A root growth model from Moraes et al. (2018a) previous used for soybean root growth was applied to maize root growth. Thus, the root growth model is composed by (1) the root architecture model RootBox, (2) a soil–water redistribution model using Richards’ equation and a water uptake function, (3) a soil-strength function that relates soil strength to soil water status, and (4) a root-stress function to define root elongation rate as limited by soil physical conditions. The RootBox model was described previously (Leitner et al., 2010a), and that model including soil physical conditions for root growth was already described for soybean in Moraes et al. (2018a). Thus, the main changes of the model components are described in the following sections, together with the input parameters used in a series of comparison with compaction levels from field tests.

Root Growth Modeling

Root growth was modeled in the MatLab® programming and the root growth code was available online in Supplementary Material the effects of soil physical limitations on root elongation (stress reduction function) proposed by Moraes (2017) were incorporated into the RootBox model of root architecture in 3D of Leitner et al. (2010a). Thus, the 3D root growth model was coupled to a 1D soil water flow model using equations proposed by Van Dam and Feddes (2000) and to the root water absorption model proposed by de Jong Van Lier et al. (2008). The 1D hydrological model of soil water flow numerically solves the Richards equation and can simulate water flow in the soil–plant–atmosphere continuum (van Dam and Feddes, 2000). The equations of the model, and its coupling and implementation were described in Moraes et al. (2018b). In addition, we performed a baseline scenario where the root system (i.e., root length density) was modeled without considering the stress reduction function as a guide to quantify the effect of soil physical limitation from soil compaction levels.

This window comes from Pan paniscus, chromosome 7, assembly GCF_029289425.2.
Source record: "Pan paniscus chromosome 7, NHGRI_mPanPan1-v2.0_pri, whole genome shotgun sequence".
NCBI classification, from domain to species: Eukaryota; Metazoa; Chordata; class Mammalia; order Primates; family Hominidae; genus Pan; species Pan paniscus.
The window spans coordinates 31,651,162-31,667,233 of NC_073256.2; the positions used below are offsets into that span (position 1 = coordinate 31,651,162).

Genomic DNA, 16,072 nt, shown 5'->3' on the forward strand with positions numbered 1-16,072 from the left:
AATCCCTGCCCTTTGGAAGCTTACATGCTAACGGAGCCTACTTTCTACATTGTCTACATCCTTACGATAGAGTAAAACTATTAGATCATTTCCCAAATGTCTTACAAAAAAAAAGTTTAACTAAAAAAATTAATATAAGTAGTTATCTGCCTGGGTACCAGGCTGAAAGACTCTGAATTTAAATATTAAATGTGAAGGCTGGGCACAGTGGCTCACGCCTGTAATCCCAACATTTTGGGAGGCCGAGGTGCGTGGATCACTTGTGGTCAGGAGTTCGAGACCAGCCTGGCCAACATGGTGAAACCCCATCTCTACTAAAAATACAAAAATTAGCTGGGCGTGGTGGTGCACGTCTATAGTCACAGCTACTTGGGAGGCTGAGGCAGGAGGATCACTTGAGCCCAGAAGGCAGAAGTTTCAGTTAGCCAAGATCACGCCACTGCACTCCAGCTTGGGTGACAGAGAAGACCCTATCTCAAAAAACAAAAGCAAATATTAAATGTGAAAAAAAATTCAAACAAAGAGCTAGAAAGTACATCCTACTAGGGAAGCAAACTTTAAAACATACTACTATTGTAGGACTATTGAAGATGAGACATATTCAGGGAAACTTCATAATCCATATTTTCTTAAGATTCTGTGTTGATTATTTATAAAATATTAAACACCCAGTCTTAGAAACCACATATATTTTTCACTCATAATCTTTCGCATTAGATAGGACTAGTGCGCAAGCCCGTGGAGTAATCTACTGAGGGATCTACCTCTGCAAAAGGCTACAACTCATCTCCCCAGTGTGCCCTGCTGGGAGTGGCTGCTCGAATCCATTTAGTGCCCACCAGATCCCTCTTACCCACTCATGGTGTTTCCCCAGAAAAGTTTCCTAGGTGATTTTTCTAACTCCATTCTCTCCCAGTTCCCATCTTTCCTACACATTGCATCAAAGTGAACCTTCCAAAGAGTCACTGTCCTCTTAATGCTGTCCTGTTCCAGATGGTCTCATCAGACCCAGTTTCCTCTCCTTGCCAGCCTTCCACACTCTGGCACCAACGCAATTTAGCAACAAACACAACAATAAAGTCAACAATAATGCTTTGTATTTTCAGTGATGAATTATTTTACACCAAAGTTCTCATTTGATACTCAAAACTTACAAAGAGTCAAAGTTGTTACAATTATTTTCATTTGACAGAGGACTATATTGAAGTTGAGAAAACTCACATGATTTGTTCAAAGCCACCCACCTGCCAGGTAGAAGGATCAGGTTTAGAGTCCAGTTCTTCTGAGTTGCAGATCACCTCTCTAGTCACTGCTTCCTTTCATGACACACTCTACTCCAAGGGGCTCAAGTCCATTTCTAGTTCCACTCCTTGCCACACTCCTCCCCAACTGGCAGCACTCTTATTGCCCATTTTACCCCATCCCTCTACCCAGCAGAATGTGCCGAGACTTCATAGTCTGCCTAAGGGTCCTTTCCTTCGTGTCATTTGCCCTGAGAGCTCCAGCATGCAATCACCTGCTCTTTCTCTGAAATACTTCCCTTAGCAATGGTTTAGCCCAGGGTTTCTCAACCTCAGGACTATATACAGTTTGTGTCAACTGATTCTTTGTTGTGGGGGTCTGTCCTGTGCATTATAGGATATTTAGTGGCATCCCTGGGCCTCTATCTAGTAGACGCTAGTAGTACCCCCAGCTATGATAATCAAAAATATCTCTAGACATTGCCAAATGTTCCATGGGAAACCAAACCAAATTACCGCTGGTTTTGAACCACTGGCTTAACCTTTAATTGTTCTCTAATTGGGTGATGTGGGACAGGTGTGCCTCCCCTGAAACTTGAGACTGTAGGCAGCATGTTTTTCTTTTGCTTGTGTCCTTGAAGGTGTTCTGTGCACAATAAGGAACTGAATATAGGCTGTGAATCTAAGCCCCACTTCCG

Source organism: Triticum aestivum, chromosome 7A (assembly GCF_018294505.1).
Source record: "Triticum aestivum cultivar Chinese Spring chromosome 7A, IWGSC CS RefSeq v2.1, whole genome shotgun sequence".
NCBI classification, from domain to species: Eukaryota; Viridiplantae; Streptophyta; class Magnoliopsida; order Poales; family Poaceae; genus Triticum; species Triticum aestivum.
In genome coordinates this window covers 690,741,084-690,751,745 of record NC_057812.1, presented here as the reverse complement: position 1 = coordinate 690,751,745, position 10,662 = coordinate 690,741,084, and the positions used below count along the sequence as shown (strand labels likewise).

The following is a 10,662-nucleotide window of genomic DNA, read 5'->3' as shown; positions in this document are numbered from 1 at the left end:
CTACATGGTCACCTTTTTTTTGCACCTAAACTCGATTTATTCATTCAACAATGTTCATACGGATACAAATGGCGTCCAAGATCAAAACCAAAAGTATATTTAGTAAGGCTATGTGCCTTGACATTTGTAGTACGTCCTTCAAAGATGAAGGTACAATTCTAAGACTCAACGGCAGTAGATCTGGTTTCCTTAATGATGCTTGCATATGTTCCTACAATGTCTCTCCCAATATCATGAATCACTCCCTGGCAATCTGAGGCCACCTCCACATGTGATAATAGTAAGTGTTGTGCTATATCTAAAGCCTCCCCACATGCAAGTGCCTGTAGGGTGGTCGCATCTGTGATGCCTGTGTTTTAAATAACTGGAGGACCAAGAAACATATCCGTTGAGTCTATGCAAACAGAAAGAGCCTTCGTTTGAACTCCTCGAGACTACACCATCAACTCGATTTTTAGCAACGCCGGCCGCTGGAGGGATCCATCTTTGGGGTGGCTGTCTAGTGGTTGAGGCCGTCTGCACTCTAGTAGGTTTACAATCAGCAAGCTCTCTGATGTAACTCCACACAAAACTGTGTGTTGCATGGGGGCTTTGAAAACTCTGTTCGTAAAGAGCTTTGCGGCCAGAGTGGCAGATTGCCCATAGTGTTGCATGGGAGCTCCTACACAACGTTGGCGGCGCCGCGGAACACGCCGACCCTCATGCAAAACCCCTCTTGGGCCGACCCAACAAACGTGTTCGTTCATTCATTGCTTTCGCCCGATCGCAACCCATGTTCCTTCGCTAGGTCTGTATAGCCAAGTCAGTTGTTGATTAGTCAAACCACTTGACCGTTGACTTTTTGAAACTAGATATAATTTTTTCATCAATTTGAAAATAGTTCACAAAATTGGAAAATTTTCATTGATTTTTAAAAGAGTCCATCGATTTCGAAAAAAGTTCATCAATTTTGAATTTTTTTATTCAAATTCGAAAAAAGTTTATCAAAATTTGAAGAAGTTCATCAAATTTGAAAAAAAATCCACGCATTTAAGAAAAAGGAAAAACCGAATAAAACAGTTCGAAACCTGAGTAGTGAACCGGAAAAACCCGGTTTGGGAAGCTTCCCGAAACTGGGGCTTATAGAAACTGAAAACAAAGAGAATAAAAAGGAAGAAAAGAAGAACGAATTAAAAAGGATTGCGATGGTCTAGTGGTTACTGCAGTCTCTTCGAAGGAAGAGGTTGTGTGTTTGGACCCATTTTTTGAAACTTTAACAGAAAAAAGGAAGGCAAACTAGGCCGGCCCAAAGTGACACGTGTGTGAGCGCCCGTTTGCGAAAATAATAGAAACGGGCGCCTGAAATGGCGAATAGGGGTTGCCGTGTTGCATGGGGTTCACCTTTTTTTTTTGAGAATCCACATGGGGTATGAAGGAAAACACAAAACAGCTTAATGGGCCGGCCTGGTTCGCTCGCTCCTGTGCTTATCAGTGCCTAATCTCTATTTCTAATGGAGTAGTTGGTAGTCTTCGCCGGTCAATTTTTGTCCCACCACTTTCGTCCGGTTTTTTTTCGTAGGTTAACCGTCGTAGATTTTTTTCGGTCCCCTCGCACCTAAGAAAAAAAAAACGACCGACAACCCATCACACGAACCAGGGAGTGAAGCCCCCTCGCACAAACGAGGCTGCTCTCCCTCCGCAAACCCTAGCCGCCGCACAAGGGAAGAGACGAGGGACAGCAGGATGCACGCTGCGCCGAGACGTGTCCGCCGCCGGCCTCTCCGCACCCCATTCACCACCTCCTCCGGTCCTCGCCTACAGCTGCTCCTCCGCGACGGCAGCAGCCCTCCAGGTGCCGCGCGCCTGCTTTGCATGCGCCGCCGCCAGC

Soil Penetration Resistance and Soil Strength Function

Soil penetration resistance, a measure of soil strength, varies greatly with soil water status, and was modeled as a function of soil water content and bulk density using a non-linear model (Eq. 1) (Busscher, 1990). Soil penetration resistance was measured with a penetrometer in soil cores after hydrostatic equilibrium. That penetrometer consisted of a metal rod with a cone at the end, with a semi-angle of 30°, 4 mm diameter, and with a base area of 0.1256 cm2 connected to a load cell with a nominal capacity of 20 kgf. The penetration rate was 20 mm min−1, so that for each sample, 120 readings were performed to a depth of 40 mm. The soil penetration resistance was calculated as the average of the readings from 5 mm to 40 mm soil depth for each core sample. Data of soil penetration resistance, water content, and bulk density were used for characterization of soil strength fitting the constants (a, b, and c) using Eq. (1).


where Qp (MPa) is the soil penetration resistance; γ (g cm−3) is the dry bulk density; θ (cm3 cm−3) is volumetric soil water content; and a, b, and c are empirical parameters.